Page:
When I first began overclocking in 2002, I was totally clueless so naturally I had many questions, many of which related to video cards.
They always seemed a puzzle to me as to their clock speeds and abilities. Typically when you purchase a CPU, you know how fast it is going to run. For example, my first Intel Pentium 4 came with a clock speed of 2 GHz and every model had the same stock clock speed, so logically I figured that my NVIDIA Geforce4 Ti 4400 was equal to that of every other one on the market.
When I found out that this wasn’t true, I was quite surprised.
It only made sense that all cards would come with the same stock core and memory speeds. Having seen this dilemma, I started researching further to see what others had for their stock speeds. Then I stumbled upon a post regarding ATi cards which had been stickied in the OC Forum. It was a survey of all ATi Radeon cards (https://www.overclockers.com/forums/showthread.php?t=125340) which included their stock speeds as well as overclocking results.
At the time, I really was just looking for a reference to the stock speeds but it seemed like a great idea to keep track of overclocking results as well. I even noticed that people were using more exotic types of cooling for video cards than just your typical heatsink and fan. After a quick search for a NVIDIA survey, it turned out there was no such thread for the NVIDIA based cards so I started one (https://www.overclockers.com/forums/showthread.php?t=137421).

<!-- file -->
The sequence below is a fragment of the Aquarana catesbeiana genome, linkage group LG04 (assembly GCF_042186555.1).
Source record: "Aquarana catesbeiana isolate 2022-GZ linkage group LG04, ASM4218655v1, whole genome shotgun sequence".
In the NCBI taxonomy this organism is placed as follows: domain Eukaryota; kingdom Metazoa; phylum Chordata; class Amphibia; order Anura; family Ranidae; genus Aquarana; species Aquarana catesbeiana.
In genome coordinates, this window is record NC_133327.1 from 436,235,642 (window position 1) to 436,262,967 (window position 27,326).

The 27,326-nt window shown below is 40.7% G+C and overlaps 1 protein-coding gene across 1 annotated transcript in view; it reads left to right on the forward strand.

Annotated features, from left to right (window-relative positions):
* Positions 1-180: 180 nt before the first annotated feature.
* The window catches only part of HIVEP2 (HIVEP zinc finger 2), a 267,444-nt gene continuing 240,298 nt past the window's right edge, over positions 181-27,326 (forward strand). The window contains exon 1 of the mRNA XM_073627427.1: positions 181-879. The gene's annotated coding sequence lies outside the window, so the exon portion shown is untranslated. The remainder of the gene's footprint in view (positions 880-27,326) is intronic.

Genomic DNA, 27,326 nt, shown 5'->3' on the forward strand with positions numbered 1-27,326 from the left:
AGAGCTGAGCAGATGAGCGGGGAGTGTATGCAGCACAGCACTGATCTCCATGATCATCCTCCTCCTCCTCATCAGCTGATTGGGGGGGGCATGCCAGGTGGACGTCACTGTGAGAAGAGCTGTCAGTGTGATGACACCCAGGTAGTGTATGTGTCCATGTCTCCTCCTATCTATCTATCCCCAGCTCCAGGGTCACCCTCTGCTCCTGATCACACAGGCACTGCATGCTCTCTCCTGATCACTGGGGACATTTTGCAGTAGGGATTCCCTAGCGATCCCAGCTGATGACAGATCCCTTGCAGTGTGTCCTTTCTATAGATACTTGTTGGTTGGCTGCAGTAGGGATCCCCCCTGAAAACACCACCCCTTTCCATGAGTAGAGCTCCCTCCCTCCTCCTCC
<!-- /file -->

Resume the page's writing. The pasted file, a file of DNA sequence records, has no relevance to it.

I didn’t realize how great of a response I would receive from such a thread!
As of September 2009, the thread has received over 100,000 views and contains about 850 video card entries ranging from GeForce2s to GTX 295s. Not only did this turn out to be a great reference thread in terms of finding stock speeds, but it was a great reference to see how far others were able to overclock their video cards. As overclockers, we thrive on being able to push things to the limit and try to see who has the fastest of the fast. This was a great source to compare cards that might share the same name and chipset but differ in how users tweaked cooling, clock speeds and memory, to name a few differences.
I don’t know if it helped anyone figure out which video card they wanted to buy, if it helped someone try a little harder for a better overclocking result or if many people cared about how high they were on the list, but it certainly showcased some of the great overclocking talent, knowledge and skill possessed at overclockers.com/forums.
If you own a Geforce, post here:
Survey Results in Excel 2003:
Survey Results in HTML: